Temple of Venus and Roma
Distance: 0.6 mi Tourist Information
Piazza del Colosseo Roma
Rome,

The Temple of Venus and Roma Latin: Templum Veneris et Romae is thought to have been the largest temple in Ancient Rome. Located on the Velian Hill, between the eastern edge of the Forum Romanum and the Colosseum, it was dedicated to the goddesses Venus Felix ("Venus the Bringer of Good Fortune") and Roma Aeterna ("Eternal Rome"). The architect was the emperor Hadrian and construction began in 121. It was officially inaugurated by Hadrian in 135, and finished in 141 under Antoninus Pius. Damaged by fire in 307, it was restored with alterations by the emperor Maxentius.HistoryIn order to build the temple, erected on the remnants of the porticoed vestibule to Emperor Nero's Domus Aurea, the Colossus of Nero was moved and placed near the amphitheatre, which shortly afterwards became known as the Colosseum. Unimpressed by his emperor's architectural skills, Hadrian's most brilliant architect, Apollodorus, made a scornful remark on the size of the seated statues within the cellae, saying that they would surely hurt their heads if they tried to stand up from their thrones. Apollodorus was banished and executed not long after this.

Fori Imperiali Colosseo - Roma
Distance: 0.6 mi Tourist Information
Via dei Fori Imperiali
Rome, 00186

Opera Nazionale per i Caduti senza Croce
Distance: 1.0 mi Tourist Information
via Giulio Cesare, 9
Rome, 00013

3476235173

associazione riconosciuta con decreto del Ministro della Difesa il 5 Febbraio del 2000 iscritta al registro delle persone giuridiche della prefettura di Roma al numero 21 del 14 Aprile del 2000

Theatre of Marcellus
Distance: 0.7 mi Tourist Information
Via di Monte Savello 30
Rome, 00186

The Theatre of Marcellus is an ancient open-air theatre in Rome, Italy, built in the closing years of the Roman Republic. At the theatre, locals and visitors alike were able to watch performances of drama and song. Today its ancient edifice in the rione of Sant'Angelo, Rome, once again provides one of the city's many popular spectacles or tourist sites. Space for the theatre was cleared by Julius Caesar, who was murdered before its construction could begin; the theatre was so far advanced by 17 BC that part of the celebration of the ludi saeculares took place within the theatre; it was completed in 13 BC and formally inaugurated in 12 BC by Augustus.The theatre was 111 m in diameter and was the largest and most important theatre in Ancient Rome; it could originally hold between 11,000 and 20,000 spectators. It was an impressive example of what was to become one of the most pervasive urban architectural forms of the Roman world. The theatre was built mainly of tuff, and concrete faced with stones in the pattern known as opus reticulatum, completely sheathed in white travertine. However, it is also the earliest dateable building in Rome to make use of fired Roman brick, then a new introduction from the Greek world.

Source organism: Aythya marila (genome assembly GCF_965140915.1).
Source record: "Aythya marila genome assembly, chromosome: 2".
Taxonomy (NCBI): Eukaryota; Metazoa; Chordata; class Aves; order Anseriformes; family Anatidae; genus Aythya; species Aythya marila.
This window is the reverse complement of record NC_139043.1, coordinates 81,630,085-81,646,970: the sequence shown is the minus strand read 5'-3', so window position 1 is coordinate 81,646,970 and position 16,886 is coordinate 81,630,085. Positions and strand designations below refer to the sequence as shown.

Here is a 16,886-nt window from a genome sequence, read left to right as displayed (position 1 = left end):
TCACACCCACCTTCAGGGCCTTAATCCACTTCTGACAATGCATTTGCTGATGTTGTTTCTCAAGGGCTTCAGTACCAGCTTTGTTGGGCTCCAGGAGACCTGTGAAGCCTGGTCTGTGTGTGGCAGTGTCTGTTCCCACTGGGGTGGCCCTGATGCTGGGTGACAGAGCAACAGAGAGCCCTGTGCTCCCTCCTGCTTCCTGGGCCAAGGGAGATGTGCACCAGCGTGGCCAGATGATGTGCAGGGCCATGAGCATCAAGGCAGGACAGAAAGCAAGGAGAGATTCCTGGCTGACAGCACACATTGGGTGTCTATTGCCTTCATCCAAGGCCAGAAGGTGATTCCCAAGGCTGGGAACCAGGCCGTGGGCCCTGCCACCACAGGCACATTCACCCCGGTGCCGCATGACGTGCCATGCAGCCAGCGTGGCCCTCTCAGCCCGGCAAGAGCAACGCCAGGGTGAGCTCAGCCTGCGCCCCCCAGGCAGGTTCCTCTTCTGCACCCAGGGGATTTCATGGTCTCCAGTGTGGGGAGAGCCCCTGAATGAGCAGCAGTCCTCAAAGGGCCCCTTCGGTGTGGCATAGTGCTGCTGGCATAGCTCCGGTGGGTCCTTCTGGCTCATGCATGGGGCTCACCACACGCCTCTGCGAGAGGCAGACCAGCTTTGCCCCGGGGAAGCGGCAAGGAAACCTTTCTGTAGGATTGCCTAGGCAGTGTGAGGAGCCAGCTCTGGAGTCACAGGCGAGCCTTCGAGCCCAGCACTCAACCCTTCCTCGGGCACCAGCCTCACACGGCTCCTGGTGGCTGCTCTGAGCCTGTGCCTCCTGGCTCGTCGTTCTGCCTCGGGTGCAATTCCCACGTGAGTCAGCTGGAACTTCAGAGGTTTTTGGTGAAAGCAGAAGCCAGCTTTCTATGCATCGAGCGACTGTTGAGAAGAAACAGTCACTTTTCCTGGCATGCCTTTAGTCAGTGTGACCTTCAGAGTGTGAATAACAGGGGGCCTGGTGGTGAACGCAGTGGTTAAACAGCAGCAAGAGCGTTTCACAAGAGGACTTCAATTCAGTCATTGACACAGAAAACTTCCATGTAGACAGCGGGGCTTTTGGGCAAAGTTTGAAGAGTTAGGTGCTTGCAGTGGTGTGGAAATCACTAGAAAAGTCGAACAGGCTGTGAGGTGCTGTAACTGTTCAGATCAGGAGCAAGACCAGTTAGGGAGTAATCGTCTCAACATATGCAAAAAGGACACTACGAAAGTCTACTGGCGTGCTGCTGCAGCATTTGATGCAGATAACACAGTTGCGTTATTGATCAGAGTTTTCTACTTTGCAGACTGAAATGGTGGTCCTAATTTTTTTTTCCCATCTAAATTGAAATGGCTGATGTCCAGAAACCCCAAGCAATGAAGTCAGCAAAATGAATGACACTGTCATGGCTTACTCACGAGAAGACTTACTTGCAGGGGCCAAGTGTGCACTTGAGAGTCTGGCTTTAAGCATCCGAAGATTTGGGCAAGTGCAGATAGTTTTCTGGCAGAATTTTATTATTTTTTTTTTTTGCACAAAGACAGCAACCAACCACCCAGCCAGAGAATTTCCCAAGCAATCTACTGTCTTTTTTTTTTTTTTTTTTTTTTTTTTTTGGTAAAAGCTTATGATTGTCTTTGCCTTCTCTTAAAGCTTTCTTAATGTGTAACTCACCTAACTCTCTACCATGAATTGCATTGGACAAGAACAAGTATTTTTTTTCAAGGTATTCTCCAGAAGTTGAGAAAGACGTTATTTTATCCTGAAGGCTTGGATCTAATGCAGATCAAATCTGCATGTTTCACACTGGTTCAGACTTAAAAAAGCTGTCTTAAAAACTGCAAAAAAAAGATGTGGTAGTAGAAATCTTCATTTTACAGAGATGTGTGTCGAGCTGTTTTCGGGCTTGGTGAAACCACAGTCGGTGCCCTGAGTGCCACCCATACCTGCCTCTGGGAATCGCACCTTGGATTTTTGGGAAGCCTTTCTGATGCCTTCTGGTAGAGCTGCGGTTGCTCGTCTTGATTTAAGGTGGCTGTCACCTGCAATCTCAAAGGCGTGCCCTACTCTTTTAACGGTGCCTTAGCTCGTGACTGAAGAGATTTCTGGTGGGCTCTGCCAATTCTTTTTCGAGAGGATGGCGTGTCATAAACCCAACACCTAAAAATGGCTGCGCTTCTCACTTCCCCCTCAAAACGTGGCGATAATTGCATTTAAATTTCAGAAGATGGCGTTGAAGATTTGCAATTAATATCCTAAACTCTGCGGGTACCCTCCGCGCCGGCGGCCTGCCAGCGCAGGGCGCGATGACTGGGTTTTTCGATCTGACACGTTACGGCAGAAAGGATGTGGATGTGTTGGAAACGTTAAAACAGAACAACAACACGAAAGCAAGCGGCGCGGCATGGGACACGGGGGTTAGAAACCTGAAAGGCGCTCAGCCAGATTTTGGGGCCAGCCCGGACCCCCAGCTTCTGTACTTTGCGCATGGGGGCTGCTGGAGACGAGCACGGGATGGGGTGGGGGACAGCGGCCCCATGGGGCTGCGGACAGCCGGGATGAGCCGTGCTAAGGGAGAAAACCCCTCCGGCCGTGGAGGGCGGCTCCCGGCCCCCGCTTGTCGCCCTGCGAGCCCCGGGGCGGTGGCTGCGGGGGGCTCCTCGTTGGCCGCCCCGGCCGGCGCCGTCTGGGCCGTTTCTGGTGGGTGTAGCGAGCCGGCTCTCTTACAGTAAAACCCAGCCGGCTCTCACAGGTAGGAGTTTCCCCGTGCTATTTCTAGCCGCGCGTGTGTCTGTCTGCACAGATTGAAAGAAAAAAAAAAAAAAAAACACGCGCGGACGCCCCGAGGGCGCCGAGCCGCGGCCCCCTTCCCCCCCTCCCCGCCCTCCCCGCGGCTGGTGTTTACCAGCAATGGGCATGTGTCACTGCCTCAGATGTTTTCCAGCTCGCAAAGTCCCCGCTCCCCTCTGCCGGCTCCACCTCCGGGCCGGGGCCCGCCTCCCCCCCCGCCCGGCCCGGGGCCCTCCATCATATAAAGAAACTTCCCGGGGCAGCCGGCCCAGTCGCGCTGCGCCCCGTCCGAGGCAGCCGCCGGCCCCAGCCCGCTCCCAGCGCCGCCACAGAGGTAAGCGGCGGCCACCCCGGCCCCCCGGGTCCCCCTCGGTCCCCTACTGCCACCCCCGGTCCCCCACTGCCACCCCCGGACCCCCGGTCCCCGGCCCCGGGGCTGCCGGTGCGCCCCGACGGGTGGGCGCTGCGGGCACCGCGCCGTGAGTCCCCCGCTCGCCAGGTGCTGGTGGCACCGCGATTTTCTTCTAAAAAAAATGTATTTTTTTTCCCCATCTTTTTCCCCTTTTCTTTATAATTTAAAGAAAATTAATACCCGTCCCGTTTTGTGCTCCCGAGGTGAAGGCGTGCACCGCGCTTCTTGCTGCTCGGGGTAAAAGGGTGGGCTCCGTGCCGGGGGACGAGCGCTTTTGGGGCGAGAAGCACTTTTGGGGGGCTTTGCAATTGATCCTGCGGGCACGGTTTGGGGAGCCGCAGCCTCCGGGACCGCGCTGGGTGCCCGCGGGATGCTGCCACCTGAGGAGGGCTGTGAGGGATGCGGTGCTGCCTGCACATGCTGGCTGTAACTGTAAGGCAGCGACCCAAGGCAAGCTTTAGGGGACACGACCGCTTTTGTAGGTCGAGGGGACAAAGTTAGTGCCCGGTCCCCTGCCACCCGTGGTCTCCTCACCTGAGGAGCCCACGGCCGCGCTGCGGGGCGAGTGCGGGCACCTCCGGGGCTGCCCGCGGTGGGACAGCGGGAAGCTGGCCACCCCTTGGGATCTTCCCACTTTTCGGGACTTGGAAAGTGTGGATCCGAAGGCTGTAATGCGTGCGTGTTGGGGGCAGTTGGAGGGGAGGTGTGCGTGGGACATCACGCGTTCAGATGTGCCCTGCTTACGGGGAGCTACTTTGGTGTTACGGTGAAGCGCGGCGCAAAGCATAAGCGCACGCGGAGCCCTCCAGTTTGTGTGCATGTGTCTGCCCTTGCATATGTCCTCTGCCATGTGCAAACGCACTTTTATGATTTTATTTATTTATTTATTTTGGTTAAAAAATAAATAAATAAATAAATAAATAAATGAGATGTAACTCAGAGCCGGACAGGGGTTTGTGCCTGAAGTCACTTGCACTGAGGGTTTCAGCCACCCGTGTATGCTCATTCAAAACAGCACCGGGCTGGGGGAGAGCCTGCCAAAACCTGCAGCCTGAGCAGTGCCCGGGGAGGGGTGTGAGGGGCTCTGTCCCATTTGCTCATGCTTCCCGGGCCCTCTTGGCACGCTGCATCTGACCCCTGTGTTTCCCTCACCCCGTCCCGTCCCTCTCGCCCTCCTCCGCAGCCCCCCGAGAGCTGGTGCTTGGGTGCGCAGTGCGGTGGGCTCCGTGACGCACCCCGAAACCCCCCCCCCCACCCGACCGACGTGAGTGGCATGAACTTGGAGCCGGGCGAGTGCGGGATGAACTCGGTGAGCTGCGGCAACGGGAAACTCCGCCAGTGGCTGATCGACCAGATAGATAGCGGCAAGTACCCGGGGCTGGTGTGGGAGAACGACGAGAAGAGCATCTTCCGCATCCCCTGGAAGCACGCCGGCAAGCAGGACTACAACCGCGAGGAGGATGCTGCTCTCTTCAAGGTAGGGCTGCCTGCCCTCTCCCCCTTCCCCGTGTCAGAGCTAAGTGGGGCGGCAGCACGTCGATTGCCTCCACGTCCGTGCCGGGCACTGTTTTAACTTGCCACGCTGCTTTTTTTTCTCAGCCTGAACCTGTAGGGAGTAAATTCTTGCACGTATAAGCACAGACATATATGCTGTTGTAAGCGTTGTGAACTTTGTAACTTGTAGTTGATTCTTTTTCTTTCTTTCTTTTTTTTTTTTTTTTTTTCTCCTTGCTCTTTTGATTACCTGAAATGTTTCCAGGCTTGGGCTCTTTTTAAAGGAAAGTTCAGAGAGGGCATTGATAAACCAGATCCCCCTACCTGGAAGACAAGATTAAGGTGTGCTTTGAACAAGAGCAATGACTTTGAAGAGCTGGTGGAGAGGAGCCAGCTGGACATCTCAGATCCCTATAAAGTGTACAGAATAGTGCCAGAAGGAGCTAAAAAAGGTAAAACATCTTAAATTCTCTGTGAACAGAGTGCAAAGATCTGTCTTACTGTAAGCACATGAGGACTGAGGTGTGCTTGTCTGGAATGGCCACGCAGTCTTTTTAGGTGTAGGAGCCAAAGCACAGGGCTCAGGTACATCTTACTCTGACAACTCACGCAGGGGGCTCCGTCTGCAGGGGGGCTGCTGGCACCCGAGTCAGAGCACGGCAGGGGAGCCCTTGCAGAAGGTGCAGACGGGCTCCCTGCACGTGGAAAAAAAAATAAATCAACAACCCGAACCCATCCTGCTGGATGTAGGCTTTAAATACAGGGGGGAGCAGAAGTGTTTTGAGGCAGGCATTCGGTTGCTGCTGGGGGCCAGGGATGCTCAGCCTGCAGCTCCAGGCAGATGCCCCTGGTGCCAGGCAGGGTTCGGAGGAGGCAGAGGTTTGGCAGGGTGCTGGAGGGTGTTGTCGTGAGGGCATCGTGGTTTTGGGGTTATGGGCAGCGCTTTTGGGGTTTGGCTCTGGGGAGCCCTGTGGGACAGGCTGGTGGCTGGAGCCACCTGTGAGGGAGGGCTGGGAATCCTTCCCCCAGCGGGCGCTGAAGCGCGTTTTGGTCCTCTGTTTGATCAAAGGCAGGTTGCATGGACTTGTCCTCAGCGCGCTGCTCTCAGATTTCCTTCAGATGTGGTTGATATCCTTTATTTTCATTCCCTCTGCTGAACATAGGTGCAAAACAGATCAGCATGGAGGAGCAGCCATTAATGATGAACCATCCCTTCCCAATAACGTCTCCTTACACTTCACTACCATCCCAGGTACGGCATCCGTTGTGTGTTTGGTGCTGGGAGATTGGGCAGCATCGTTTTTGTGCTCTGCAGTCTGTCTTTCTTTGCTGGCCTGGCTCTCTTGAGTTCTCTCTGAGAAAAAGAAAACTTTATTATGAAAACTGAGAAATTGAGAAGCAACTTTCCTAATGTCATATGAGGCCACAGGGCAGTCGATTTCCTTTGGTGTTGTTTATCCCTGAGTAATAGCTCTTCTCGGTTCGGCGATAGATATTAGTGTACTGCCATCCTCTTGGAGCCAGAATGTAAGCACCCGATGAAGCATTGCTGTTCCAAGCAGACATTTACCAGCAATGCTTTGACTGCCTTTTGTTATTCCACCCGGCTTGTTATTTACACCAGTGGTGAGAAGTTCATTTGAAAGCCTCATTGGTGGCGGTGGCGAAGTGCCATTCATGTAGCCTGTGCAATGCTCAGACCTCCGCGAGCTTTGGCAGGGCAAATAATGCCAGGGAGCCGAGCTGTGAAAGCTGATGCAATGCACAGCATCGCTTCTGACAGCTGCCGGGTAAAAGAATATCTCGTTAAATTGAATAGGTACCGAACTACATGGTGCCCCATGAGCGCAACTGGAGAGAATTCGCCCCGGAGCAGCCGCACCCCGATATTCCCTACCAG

Roman Ghetto
Distance: 0.7 mi Tourist Information
Via Catalana
Rome, 00186

The Roman Ghetto or Ghetto of Rome, Ghetto di Roma, was a Jewish ghetto established in 1555 in the Rione Sant'Angelo, in Rome, Italy, in the area surrounded by present-day Via del Portico d'Ottavia, Lungotevere dei Cenci, Via del Progresso and Via di Santa Maria del Pianto, close to the River Tiber and the Theatre of Marcellus. With the exception of brief periods under Napoleon from 1808 to 1815 and under the Roman Republics of 1798-99 and 1849, the ghetto of Rome was controlled by the papacy until the capture of Rome in 1870.

Porticus Octaviae
Distance: 0.7 mi Tourist Information
Via di Portico d'Ottavia
Rome, 00186

The Porticus Octaviae is an ancient structure in Rome.The structure was built by Augustus in the name of his sister, Octavia Minor, sometime after 27 BC, in place of the Porticus Metelli. The colonnaded walks of the portico enclosed the temples of Jupiter Stator and Juno Regina, next to the Theater of Marcellus. It burned in 80 AD and was restored, probably by Domitian, and again after a second fire in 203 AD by Septimius Severus and Caracalla. It was adorned with foreign marble and contained many famous works of art, enumerated in Pliny's Natural History. The structure was damaged by an earthquake in 442 AD, when two of the destroyed columns were replaced with an archway which still stands. The church of Sant'Angelo in Pescheria was built in the ruins circa 770 AD.Besides the pre-existing temples, the enclosure included a library erected by Octavia in memory of her son Marcus Claudius Marcellus, the curia Octaviae, and a schola. Whether these were different parts of one building, or entirely different structures, is uncertain. It was probably in the curia that the senate is recorded as meeting. The whole is referred to by Pliny the Elder as Octaviae opera.